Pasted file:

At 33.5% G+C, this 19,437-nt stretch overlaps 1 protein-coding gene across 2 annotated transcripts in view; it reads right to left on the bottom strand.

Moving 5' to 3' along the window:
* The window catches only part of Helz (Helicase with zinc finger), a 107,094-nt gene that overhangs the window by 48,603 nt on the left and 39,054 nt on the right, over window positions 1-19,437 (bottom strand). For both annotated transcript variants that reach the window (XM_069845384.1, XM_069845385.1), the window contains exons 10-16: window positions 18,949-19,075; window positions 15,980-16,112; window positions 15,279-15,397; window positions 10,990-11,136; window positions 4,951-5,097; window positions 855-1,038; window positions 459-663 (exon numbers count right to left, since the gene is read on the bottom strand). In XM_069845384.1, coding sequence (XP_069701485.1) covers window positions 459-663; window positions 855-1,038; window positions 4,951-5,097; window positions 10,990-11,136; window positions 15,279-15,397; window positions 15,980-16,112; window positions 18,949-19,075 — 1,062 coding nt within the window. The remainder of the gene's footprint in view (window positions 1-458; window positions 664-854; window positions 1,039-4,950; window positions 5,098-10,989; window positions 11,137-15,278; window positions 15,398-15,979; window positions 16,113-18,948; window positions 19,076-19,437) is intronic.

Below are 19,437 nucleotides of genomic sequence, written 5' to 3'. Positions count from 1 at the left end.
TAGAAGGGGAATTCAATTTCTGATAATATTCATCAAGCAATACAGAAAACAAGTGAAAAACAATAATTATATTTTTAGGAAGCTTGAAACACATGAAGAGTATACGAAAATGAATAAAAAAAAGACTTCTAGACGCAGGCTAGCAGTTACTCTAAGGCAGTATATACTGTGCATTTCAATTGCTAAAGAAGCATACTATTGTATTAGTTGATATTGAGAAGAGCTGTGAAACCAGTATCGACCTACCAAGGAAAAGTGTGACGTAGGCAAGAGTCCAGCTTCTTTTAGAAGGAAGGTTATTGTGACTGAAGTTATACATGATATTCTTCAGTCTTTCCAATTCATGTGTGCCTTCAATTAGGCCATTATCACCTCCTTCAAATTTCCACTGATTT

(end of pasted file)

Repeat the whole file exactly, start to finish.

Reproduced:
At 33.5% G+C, this 19,437-nt stretch overlaps 1 protein-coding gene across 2 annotated transcripts in view; it reads right to left on the bottom strand.

Moving 5' to 3' along the window:
* The window catches only part of Helz (Helicase with zinc finger), a 107,094-nt gene that overhangs the window by 48,603 nt on the left and 39,054 nt on the right, over window positions 1-19,437 (bottom strand). For both annotated transcript variants that reach the window (XM_069845384.1, XM_069845385.1), the window contains exons 10-16: window positions 18,949-19,075; window positions 15,980-16,112; window positions 15,279-15,397; window positions 10,990-11,136; window positions 4,951-5,097; window positions 855-1,038; window positions 459-663 (exon numbers count right to left, since the gene is read on the bottom strand). In XM_069845384.1, coding sequence (XP_069701485.1) covers window positions 459-663; window positions 855-1,038; window positions 4,951-5,097; window positions 10,990-11,136; window positions 15,279-15,397; window positions 15,980-16,112; window positions 18,949-19,075 — 1,062 coding nt within the window. The remainder of the gene's footprint in view (window positions 1-458; window positions 664-854; window positions 1,039-4,950; window positions 5,098-10,989; window positions 11,137-15,278; window positions 15,398-15,979; window positions 16,113-18,948; window positions 19,076-19,437) is intronic.

Below are 19,437 nucleotides of genomic sequence, written 5' to 3'. Positions count from 1 at the left end.
TAGAAGGGGAATTCAATTTCTGATAATATTCATCAAGCAATACAGAAAACAAGTGAAAAACAATAATTATATTTTTAGGAAGCTTGAAACACATGAAGAGTATACGAAAATGAATAAAAAAAAGACTTCTAGACGCAGGCTAGCAGTTACTCTAAGGCAGTATATACTGTGCATTTCAATTGCTAAAGAAGCATACTATTGTATTAGTTGATATTGAGAAGAGCTGTGAAACCAGTATCGACCTACCAAGGAAAAGTGTGACGTAGGCAAGAGTCCAGCTTCTTTTAGAAGGAAGGTTATTGTGACTGAAGTTATACATGATATTCTTCAGTCTTTCCAATTCATGTGTGCCTTCAATTAGGCCATTATCACCTCCTTCAAATTTCCACTGATTT